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Symantec recently released research that showed a Chinese cyberespionage group was using living off the land techniques to compromise networks. In these attacks, hackers use legitimate tools like PsExec for nefarious means. Should enterprises refrain from using these tools or is there a way to monitor and track them?
PsExec, PowerShell and WinSCP are all tools that enterprise network and system administrators are familiar with, and which they probably use most days of the week.
Research by Symantec, however, revealed that these tools are also being used by a Chinese cyberespionage group to traverse and exfiltrate data from satellite, telecom and defense companies in Southeast Asia and the United States. The Thrip hacking group and other cybercriminals are using these and other legitimate admin tools to carry out and hide their activities in plain sight, a tactic known as living off the land.
By making use of legitimate admin tools that are already installed on target computers and running scripts and shellcode directly in memory, attackers can greatly reduce the chances of being detected, as the attack creates fewer -- or even zero -- new files that antivirus and other detection tools can spot.
The tools hackers employ for dual-use include those used to manage networks and systems, such as File Transfer Protocol clients and system and configuration management tools. Collectively, they give the attacker the ability to run commands, explore and traverse networks, exfiltrate data, and download additional tools or malware -- though this is done sparingly to reduce the risk of discovery. These legitimate admin tools are usually preinstalled on admin machines, and the hacker's misuse of them can get lost amid the daily activities of genuine system administrators, making it harder to detect and attribute attacks to a source.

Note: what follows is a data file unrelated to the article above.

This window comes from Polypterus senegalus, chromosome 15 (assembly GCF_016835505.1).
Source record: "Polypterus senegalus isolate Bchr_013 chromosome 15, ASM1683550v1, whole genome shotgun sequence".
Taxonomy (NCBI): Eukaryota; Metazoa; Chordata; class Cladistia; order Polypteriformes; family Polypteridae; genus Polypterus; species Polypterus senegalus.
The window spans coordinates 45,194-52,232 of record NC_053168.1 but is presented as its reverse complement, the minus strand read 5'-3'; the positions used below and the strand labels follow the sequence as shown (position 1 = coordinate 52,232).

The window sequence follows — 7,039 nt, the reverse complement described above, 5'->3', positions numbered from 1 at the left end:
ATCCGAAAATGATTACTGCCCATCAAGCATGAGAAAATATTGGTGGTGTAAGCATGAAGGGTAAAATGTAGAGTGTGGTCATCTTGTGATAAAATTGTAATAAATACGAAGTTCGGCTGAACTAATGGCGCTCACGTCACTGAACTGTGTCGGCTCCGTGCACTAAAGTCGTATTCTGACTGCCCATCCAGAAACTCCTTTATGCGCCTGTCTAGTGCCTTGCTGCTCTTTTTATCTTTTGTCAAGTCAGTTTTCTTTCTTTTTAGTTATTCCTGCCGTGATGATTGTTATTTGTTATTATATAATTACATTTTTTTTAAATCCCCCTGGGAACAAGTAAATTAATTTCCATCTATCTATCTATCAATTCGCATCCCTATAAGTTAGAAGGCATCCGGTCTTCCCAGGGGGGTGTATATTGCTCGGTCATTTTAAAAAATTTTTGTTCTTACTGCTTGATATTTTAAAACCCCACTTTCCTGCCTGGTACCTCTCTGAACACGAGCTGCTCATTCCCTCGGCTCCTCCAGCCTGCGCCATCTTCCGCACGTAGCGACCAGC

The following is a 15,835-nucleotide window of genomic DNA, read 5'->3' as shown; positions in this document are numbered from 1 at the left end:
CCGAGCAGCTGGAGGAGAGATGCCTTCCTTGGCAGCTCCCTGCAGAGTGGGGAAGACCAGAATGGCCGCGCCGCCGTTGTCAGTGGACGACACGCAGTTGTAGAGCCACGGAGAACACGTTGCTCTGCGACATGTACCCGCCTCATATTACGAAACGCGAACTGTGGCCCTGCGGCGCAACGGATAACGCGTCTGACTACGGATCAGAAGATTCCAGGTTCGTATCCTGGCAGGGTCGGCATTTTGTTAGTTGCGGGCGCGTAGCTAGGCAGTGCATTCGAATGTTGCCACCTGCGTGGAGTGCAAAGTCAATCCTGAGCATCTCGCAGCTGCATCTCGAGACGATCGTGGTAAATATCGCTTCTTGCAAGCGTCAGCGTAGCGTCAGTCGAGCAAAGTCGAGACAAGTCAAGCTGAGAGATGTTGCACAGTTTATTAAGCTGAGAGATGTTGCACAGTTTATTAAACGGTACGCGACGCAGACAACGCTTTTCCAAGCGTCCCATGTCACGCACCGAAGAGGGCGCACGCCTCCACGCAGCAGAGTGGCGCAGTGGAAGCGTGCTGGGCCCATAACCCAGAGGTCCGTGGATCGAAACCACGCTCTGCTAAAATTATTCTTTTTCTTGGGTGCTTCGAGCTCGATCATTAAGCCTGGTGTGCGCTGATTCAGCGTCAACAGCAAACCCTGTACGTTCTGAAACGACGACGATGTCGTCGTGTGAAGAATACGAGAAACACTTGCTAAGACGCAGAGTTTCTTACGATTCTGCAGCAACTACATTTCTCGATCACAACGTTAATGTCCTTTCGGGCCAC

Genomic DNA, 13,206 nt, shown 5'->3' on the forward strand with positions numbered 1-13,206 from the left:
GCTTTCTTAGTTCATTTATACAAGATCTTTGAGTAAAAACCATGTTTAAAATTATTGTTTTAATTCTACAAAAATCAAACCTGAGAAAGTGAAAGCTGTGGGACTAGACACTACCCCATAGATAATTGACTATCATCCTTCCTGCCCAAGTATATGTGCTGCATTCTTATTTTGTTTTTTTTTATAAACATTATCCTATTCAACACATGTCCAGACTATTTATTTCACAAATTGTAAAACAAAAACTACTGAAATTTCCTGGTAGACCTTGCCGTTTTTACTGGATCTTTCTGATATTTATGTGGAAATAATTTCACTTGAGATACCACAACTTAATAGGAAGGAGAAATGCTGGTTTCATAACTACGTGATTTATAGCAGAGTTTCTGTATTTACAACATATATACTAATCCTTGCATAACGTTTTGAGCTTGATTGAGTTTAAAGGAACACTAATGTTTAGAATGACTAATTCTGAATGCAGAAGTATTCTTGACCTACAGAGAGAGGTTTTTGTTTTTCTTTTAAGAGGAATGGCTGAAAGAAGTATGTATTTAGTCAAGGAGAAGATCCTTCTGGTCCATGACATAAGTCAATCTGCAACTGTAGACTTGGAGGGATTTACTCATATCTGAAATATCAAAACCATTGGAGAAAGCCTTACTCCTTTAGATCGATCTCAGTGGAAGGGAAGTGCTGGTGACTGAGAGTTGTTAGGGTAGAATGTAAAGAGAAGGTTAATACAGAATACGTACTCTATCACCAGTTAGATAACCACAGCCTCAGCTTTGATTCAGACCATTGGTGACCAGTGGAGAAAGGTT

Symantec said that living off the land is now used in almost every targeted attack, leading some enterprises to ask whether they are running a risk by installing and using these admin tools. There are two problems with this approach.
Firstly, it would be almost impossible for administrators to manage IT infrastructures without admin tools. And even if companies used other, less popular tools, hackers would quickly adapt to abuse those, as well. In fact, the number of legitimate tools already in use is too great to be able to remove them all. The same is true of cloud services, which hackers use to establish command-and-control channels, as organizations are unlikely to block them.
The best way to avoid these attacks is to prevent devices from becoming infected in the first place. Employee awareness training on social engineering attacks is essential to do this as email and infected websites are still the most common infection vectors for malware.
Antivirus software should always be kept up to date as antivirus scanners are learning how to spot and block things like remote code execution and memory-only exploits. To make it harder for an attacker to traverse and explore a network, they should be segregated, all activities should be logged and a least privileges approach should be enforced.
Symantec used its Targeted Attack Analytics tool to scan for attack patterns, which security teams need to do on their own networks to uncover attacks using similar patterns; for example, a command-line tool like PsExec being used to execute processes on other systems. This requires a baseline of known-good network traffic against which day-to-day traffic can be compared using artificial intelligence and machine learning to spot any unusual use of legitimate admin tools or activity associated with dual-use tools.
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